Although the most common heart attack symptom for both men and women is chest pain or discomfort, women are more likely than men to experience some of the other common symptoms such as shortness of breath, nausea, and back or jaw pain. The most common symptoms of a heart attack include:

  • Chest discomfort, which can feel like uncomfortable pressure, squeezing, fullness or pain in the center of your chest. The feeling can either last for more than a few minutes, or can go away and come back.
  • Discomfort or pain in other areas of the upper body, such as in one or both arms, the back, neck, jaw or stomach.
  • Shortness of breath with or without chest discomfort.
  • Other signs may include breaking out in a cold sweat, nausea or vomiting, or lightheadedness.

Men's Heart Care

Men have a greater heart attack risk than women and they experience attacks earlier in life. The good news is that you can lower your risk. Our heart care professionals provide you with information and a range of treatment and therapies to combat heart disease, including:

  • Medications such as statins, beta-blockers, ACE inhibitors and others.
  • Minimally invasive cardiac catheterization techniques, including angioplasty, stent placement, ablation and coronary atherectomy.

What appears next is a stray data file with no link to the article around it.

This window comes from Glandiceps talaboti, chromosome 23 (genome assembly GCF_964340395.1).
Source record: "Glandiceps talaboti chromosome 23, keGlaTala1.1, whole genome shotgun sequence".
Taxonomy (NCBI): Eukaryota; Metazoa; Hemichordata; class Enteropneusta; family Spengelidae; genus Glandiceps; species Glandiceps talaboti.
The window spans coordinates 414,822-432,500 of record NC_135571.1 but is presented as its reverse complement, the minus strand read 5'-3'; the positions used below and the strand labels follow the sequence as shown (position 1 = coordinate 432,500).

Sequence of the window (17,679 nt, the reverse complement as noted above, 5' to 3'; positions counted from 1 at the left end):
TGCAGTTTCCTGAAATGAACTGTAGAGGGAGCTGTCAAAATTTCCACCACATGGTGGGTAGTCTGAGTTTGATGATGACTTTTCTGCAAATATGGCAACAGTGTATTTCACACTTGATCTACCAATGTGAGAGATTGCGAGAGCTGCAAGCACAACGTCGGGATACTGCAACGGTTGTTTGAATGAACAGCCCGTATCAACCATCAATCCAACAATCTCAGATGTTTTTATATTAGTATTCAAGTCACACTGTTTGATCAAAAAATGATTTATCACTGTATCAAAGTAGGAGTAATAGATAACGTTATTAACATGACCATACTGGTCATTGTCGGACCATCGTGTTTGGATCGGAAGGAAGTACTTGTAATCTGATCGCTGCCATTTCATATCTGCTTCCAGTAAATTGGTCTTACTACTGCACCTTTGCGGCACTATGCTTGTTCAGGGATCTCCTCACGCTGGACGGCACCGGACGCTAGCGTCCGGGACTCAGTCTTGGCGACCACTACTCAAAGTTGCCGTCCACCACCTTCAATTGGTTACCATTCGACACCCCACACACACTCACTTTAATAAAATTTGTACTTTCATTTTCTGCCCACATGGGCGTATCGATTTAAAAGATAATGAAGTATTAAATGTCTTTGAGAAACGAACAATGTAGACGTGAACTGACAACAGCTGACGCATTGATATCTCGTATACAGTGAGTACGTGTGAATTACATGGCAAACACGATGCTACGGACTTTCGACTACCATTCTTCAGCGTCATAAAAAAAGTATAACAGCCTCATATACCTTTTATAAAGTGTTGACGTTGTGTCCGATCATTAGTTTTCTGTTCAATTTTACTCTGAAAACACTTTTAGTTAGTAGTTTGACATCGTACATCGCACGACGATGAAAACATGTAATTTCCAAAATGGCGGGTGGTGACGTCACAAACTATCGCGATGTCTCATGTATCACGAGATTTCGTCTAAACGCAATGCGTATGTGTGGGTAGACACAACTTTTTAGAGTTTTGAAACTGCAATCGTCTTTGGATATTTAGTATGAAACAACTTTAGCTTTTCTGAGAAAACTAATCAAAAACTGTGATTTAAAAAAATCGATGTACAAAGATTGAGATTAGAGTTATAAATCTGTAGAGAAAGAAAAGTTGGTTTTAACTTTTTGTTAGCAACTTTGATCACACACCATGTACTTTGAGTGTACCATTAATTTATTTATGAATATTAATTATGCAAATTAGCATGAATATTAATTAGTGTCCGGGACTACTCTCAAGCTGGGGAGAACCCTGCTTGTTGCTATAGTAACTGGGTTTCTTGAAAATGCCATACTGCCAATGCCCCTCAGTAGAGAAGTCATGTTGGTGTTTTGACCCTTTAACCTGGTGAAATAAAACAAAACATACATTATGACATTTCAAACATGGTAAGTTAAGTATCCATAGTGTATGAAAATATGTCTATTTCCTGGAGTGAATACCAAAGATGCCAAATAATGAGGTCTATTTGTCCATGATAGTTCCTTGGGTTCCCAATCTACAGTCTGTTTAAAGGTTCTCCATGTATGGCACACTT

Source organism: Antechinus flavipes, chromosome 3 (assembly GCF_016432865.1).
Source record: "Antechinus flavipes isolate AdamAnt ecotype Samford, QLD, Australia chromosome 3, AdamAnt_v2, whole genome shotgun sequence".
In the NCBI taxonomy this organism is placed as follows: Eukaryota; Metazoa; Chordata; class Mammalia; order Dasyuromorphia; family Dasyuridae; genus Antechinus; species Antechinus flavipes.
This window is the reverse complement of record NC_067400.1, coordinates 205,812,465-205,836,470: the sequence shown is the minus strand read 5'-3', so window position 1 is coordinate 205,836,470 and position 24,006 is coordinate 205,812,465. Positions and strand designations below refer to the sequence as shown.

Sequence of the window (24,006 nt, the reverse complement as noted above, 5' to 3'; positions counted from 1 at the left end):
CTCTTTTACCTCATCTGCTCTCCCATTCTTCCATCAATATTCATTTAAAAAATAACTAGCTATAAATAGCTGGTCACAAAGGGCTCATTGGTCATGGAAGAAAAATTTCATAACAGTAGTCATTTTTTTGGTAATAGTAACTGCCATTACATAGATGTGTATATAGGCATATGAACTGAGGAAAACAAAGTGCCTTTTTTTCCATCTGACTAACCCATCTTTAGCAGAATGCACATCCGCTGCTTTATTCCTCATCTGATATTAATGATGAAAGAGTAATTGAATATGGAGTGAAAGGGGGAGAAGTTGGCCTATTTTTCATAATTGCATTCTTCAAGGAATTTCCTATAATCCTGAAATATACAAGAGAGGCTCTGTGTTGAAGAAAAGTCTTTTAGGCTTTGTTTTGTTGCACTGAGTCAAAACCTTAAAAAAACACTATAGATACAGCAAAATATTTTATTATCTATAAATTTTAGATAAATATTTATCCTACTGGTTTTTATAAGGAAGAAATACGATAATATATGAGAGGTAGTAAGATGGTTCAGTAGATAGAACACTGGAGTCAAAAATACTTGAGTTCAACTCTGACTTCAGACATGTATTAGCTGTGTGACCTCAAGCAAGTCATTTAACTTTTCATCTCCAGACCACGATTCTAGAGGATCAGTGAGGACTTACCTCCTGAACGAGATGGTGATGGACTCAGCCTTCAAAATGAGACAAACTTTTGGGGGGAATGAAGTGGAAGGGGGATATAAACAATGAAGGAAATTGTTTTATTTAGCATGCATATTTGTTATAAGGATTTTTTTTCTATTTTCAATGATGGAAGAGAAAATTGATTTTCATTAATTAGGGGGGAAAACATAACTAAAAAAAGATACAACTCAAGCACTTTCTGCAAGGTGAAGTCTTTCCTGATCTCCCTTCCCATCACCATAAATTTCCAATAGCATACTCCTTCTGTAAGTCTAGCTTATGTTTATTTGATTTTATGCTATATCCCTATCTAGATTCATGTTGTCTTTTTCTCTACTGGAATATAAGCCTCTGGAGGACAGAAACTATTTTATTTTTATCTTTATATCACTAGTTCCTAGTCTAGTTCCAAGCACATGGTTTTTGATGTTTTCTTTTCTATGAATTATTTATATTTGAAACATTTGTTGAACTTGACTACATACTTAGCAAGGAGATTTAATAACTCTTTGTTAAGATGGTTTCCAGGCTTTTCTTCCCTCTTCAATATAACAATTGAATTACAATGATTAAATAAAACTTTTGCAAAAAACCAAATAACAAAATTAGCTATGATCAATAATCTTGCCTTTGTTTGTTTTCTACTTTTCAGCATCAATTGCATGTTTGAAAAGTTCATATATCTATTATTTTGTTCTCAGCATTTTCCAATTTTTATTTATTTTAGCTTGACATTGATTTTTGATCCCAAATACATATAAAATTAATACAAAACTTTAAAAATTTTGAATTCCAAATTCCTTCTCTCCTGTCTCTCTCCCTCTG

• Advanced surgical options, including coronary artery bypass grafting (CABG), congenital heart disease repair, arrhythmia surgeries, valve repairs and aortic aneurysm surgery.
  • Education on heart disease and heart-healthy lifestyle changes.

Heart Attack Symptoms in Men

Symptoms can vary among men - some don't experience chest pain at all. In some cases, symptoms are mild and can come on slowly, so heart attacks are not always easily recognizable. Symptoms often include:

  • Chest discomfort, which can feel like uncomfortable pressure, squeezing, fullness or pain in the center of your chest. The feeling can either last for more than a few minutes, or can go away and come back.
  • Discomfort or pain in other areas of the upper body, such as in one or both arms, the back, neck, jaw or stomach.
  • Shortness of breath with or without chest discomfort.
  • Other signs may include breaking out in a cold sweat, nausea or vomiting, or lightheadedness.

Resources

    Alliance with UF Health Our alliance with UF Health brings a new level of care to Indian River County. Our partnership is designed to strengthen and improve cardiac and stroke emergency services in in our community. This means real-time teleconferencing consultations between physicians, continuing education, and all other levels of hands-on exchange. Patients can expect more accurate, in-depth diagnoses.